OPC Over DNP Links Remote Pumping Stations

The TOP Server DNP 3.0 Protocol OPC Server from Software Toolbox talks to intelligent pump controllers scattered across a large site that deploys the Distributed Network Protocol (DNP) for wireless, exception-based communication.

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In the water and wastewater industry, it is a constant challenge to get data from remote pumping stations. Supervisory control and data acquisition (SCADA) applications are filled with mixed communications topologies: serial, Ethernet, serial over radio, Ethernet over radio, private radio, public cellular. The list of variables seems to go on forever. Add in variable weather conditions that make communications intermittent, and you have a tough challenge.

Traditional communications protocols that may be used over serial and Ethernet often aren’t up to handling the environmental issues and insuring that when data does get through, it’s accurate. Enter the Distributed Network Protocol (DNP). This protocol has been around for many years in the utilities and water treatment industries, and is designed to be robust with heavy error checking in every data packet. The protocol also allows for unsolicited messages from Remote Terminal Units (RTUs) whenever data changes within a dead-band, thereby lowering communications traffic over radio links.

In a recent application in the western United States, a Software Toolbox systems integrator deployed OPC with DNP for one of its clients. The integrator implemented the TOP Server DNP 3.0 Protocol OPC Server from Software Toolbox, which is located in Matthews, N.C., in a complex application involving Rockwell Automation RS-View software and MultiTrode Multi-Smart pump controllers operating as RTUs. The TOP Server OPC Server was operating as a master on a DNP 3.0 protocol network. The TOP Server OPC Server talks to the MultiTrode intelligent pump controllers on 10 different pumping and lift stations scattered across the large site.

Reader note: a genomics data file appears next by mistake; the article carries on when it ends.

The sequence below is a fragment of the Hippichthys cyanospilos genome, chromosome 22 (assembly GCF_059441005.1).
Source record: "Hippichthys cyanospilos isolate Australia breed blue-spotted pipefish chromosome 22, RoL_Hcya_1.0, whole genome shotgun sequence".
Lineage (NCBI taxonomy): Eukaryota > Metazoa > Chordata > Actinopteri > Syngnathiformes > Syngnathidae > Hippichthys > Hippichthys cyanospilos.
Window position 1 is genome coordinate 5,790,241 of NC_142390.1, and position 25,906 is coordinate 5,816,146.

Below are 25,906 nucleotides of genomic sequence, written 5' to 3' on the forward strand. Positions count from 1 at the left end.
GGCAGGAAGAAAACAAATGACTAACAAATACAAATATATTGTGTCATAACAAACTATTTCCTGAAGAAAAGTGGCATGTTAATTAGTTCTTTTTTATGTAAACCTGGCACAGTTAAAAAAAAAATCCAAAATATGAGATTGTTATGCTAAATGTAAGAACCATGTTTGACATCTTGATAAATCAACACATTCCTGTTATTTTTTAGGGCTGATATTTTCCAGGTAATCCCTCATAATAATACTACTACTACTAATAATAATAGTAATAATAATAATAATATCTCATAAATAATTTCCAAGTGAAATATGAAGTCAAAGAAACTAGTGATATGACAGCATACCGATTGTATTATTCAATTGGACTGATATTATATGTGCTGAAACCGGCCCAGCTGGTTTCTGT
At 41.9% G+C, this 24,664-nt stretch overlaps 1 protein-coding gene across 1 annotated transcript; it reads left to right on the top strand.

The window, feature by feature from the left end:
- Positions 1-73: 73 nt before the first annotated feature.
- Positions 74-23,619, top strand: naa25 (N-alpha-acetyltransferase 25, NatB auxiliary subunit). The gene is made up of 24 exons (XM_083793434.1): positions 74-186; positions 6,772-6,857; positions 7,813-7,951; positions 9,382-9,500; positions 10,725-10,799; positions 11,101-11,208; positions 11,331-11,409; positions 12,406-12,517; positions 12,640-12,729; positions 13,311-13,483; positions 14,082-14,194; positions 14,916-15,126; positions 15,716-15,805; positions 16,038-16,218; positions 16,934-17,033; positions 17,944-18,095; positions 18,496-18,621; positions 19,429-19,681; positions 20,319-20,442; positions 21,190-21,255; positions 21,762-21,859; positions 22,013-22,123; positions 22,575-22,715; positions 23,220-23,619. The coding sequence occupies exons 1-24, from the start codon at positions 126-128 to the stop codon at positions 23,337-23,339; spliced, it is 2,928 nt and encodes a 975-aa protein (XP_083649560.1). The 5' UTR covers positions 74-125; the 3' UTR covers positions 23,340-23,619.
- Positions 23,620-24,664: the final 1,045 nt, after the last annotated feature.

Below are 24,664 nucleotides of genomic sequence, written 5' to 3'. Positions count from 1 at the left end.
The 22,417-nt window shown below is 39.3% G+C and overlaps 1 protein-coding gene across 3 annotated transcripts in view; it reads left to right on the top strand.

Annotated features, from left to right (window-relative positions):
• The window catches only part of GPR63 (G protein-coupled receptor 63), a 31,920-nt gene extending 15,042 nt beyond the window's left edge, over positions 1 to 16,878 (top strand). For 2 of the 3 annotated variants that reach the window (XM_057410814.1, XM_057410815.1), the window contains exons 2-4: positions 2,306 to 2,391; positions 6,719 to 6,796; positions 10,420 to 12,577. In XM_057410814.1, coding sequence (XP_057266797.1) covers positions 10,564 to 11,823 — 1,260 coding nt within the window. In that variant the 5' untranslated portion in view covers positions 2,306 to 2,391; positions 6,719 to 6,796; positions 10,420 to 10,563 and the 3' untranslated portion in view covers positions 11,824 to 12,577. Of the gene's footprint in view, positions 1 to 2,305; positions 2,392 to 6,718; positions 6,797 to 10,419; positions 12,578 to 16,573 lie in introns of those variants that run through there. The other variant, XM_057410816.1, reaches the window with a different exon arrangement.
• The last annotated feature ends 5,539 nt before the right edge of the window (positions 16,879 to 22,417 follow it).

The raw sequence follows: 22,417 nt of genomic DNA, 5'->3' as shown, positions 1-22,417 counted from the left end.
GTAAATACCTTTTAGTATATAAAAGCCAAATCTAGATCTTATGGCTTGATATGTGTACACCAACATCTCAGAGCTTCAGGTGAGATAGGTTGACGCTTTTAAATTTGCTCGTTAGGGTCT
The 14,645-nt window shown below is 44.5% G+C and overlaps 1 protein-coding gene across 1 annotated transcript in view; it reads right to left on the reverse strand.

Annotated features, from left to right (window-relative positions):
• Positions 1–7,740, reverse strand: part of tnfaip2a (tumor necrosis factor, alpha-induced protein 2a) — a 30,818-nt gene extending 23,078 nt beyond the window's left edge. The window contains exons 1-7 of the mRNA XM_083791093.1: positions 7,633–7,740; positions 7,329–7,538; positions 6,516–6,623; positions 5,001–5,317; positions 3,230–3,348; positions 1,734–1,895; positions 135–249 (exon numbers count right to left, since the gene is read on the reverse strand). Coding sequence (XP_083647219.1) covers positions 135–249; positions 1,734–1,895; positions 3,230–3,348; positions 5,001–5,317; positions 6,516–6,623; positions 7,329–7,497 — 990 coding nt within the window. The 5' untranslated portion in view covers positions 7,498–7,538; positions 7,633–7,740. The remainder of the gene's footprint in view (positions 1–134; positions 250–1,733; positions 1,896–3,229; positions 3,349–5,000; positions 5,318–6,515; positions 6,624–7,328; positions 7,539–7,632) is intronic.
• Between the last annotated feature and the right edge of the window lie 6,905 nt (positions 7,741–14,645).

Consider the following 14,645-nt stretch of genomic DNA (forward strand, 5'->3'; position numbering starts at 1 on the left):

What makes this application particularly unique is that communications to the RTUs was done via AirLink Cellular radios operating over the Verizon Wireless cellular data network. Using the TOP Server’s built in Ethernet Encapsulation feature helped avoid the need for separate virtual communication port software and made setup and commissioning that much easier. Flexible timeout configuration settings allowed the TOP Server DNP 3 OPC Server to be tuned to response times of each cellular station on the network.

The DNP protocol’s ability to report changes by exception was used to minimize bandwidth utilization on the cellular network. When the TOP Server OPC server starts, it does an initial poll of each RTU station and then listens for changes to be reported by the RTUs as they happen. Dead-band settings in the RTU insure that only changes of significance are reported. The RS View human-machine interface (HMI) system gathers data from the pump stations regarding number of starts/stops, pump run times, motor voltages and currents, and current pump status. The RSView system also logs data gathered from the RTUs using RS-SQL.

Other features of the TOP Server OPC Server that reduced commissioning time and increased reliability include protocol level diagnostics that allow the system integrator to capture actual live data packets if there are communications problems. The ability to “copy & paste” devices and then reconfigure and change the driver settings at runtime, without restarting the server, also saved a great deal of time. Extensive runtime diagnostics are available from TOP Server for display on the RSView HMI station to indicate current communications status and number of successful reads or writes. The OPC server automatically recovers from communications errors and will resume communications to devices when they come back online after a loss of communications.

For more information on OPC solutions from Software Toolbox, visit www.softwaretoolbox.com/opc.

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